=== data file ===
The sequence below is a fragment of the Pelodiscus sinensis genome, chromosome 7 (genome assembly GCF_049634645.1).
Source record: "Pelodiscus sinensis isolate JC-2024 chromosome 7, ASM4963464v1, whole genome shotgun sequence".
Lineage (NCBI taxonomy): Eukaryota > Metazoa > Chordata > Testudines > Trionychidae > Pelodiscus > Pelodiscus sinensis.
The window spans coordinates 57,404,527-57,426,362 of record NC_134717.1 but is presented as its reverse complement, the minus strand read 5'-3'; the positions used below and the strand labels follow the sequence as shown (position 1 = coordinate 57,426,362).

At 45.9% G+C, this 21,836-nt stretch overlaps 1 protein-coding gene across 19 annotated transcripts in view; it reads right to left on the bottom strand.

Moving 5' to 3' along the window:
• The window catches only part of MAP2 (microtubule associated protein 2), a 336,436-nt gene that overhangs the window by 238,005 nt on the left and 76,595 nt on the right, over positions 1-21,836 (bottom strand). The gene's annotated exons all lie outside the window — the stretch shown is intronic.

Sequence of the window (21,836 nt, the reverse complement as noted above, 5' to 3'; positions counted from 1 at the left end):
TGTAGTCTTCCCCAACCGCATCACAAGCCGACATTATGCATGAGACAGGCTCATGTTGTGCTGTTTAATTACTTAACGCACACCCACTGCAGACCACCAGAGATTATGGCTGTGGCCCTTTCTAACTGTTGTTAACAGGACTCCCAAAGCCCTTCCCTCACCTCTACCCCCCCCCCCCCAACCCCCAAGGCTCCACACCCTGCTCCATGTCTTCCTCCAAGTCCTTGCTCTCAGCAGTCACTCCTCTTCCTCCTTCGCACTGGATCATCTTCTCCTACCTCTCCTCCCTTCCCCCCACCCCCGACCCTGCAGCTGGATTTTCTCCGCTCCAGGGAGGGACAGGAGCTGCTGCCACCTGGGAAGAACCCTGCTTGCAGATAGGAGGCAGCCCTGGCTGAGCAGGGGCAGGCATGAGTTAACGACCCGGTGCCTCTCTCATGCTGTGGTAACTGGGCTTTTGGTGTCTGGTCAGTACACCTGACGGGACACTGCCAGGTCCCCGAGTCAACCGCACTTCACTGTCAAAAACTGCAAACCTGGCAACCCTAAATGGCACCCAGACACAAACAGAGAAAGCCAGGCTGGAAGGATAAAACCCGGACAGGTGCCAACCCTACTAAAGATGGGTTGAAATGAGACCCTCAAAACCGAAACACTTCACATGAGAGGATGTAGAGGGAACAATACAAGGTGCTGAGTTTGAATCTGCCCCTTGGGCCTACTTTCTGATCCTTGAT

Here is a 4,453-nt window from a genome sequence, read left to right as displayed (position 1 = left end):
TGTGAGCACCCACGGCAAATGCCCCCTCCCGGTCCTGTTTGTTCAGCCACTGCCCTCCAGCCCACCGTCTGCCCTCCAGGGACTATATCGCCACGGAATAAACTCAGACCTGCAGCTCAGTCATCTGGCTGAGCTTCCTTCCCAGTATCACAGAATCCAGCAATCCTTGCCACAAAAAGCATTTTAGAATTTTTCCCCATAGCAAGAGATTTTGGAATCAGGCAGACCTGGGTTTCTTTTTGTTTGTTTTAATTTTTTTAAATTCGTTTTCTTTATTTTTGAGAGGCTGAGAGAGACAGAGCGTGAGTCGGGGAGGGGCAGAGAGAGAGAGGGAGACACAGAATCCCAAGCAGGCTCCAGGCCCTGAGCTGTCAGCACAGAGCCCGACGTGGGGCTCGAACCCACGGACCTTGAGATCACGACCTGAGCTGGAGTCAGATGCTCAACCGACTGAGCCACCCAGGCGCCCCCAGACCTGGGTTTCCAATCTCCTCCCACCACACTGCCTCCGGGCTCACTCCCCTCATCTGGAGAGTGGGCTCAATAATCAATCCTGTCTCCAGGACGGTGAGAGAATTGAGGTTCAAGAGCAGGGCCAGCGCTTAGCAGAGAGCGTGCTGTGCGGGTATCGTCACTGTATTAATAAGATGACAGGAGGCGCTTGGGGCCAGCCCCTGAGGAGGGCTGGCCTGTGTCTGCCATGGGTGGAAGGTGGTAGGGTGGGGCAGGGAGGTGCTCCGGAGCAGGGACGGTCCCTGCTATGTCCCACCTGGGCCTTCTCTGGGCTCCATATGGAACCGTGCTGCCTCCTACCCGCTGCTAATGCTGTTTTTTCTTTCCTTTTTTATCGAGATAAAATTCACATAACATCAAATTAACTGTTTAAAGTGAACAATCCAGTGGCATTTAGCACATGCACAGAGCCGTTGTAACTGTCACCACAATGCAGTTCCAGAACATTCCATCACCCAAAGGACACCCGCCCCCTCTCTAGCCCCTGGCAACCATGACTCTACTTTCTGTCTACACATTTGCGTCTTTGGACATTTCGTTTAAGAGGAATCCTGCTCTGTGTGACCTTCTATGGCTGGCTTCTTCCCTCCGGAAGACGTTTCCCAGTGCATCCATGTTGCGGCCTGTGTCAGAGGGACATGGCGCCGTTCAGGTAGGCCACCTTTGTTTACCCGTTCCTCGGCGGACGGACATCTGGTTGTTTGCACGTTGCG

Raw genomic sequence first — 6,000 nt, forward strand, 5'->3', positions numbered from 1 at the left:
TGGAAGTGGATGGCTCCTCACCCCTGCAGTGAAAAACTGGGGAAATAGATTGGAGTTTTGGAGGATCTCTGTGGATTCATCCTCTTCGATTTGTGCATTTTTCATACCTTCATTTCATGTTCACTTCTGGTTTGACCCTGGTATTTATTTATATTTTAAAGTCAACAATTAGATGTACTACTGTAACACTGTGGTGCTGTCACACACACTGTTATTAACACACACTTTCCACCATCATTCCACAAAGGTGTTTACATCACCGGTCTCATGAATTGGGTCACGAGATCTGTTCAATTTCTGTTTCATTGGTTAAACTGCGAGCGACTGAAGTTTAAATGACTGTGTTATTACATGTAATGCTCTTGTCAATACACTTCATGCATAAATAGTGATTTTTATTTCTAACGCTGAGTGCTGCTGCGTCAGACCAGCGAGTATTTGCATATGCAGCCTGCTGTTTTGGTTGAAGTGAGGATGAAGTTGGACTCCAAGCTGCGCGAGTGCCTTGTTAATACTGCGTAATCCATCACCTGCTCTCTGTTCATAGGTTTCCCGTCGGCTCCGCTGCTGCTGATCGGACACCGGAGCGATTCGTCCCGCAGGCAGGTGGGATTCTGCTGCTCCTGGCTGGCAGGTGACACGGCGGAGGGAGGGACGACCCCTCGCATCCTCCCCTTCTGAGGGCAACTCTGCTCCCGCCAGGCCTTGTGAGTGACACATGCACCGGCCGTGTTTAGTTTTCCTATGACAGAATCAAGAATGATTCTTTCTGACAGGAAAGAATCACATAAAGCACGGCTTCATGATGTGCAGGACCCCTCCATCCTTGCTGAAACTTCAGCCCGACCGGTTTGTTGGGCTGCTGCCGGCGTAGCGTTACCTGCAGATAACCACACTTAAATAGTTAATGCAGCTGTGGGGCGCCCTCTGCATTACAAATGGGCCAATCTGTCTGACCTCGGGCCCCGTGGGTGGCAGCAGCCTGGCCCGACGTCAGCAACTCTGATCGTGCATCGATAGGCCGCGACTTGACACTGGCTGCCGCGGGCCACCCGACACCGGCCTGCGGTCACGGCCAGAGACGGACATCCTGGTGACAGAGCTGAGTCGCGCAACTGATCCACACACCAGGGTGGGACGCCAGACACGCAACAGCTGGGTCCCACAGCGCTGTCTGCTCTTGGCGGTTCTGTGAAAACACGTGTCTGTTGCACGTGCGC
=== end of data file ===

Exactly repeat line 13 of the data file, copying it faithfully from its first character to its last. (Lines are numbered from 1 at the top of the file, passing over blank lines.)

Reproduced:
TGGAAGTGGATGGCTCCTCACCCCTGCAGTGAAAAACTGGGGAAATAGATTGGAGTTTTGGAGGATCTCTGTGGATTCATCCTCTTCGATTTGTGCATTTTTCATACCTTCATTTCATGTTCACTTCTGGTTTGACCCTGGTATTTATTTATATTTTAAAGTCAACAATTAGATGTACTACTGTAACACTGTGGTGCTGTCACACACACTGTTATTAACACACACTTTCCACCATCATTCCACAAAGGTGTTTACATCACCGGTCTCATGAATTGGGTCACGAGATCTGTTCAATTTCTGTTTCATTGGTTAAACTGCGAGCGACTGAAGTTTAAATGACTGTGTTATTACATGTAATGCTCTTGTCAATACACTTCATGCATAAATAGTGATTTTTATTTCTAACGCTGAGTGCTGCTGCGTCAGACCAGCGAGTATTTGCATATGCAGCCTGCTGTTTTGGTTGAAGTGAGGATGAAGTTGGACTCCAAGCTGCGCGAGTGCCTTGTTAATACTGCGTAATCCATCACCTGCTCTCTGTTCATAGGTTTCCCGTCGGCTCCGCTGCTGCTGATCGGACACCGGAGCGATTCGTCCCGCAGGCAGGTGGGATTCTGCTGCTCCTGGCTGGCAGGTGACACGGCGGAGGGAGGGACGACCCCTCGCATCCTCCCCTTCTGAGGGCAACTCTGCTCCCGCCAGGCCTTGTGAGTGACACATGCACCGGCCGTGTTTAGTTTTCCTATGACAGAATCAAGAATGATTCTTTCTGACAGGAAAGAATCACATAAAGCACGGCTTCATGATGTGCAGGACCCCTCCATCCTTGCTGAAACTTCAGCCCGACCGGTTTGTTGGGCTGCTGCCGGCGTAGCGTTACCTGCAGATAACCACACTTAAATAGTTAATGCAGCTGTGGGGCGCCCTCTGCATTACAAATGGGCCAATCTGTCTGACCTCGGGCCCCGTGGGTGGCAGCAGCCTGGCCCGACGTCAGCAACTCTGATCGTGCATCGATAGGCCGCGACTTGACACTGGCTGCCGCGGGCCACCCGACACCGGCCTGCGGTCACGGCCAGAGACGGACATCCTGGTGACAGAGCTGAGTCGCGCAACTGATCCACACACCAGGGTGGGACGCCAGACACGCAACAGCTGGGTCCCACAGCGCTGTCTGCTCTTGGCGGTTCTGTGAAAACACGTGTCTGTTGCACGTGCGC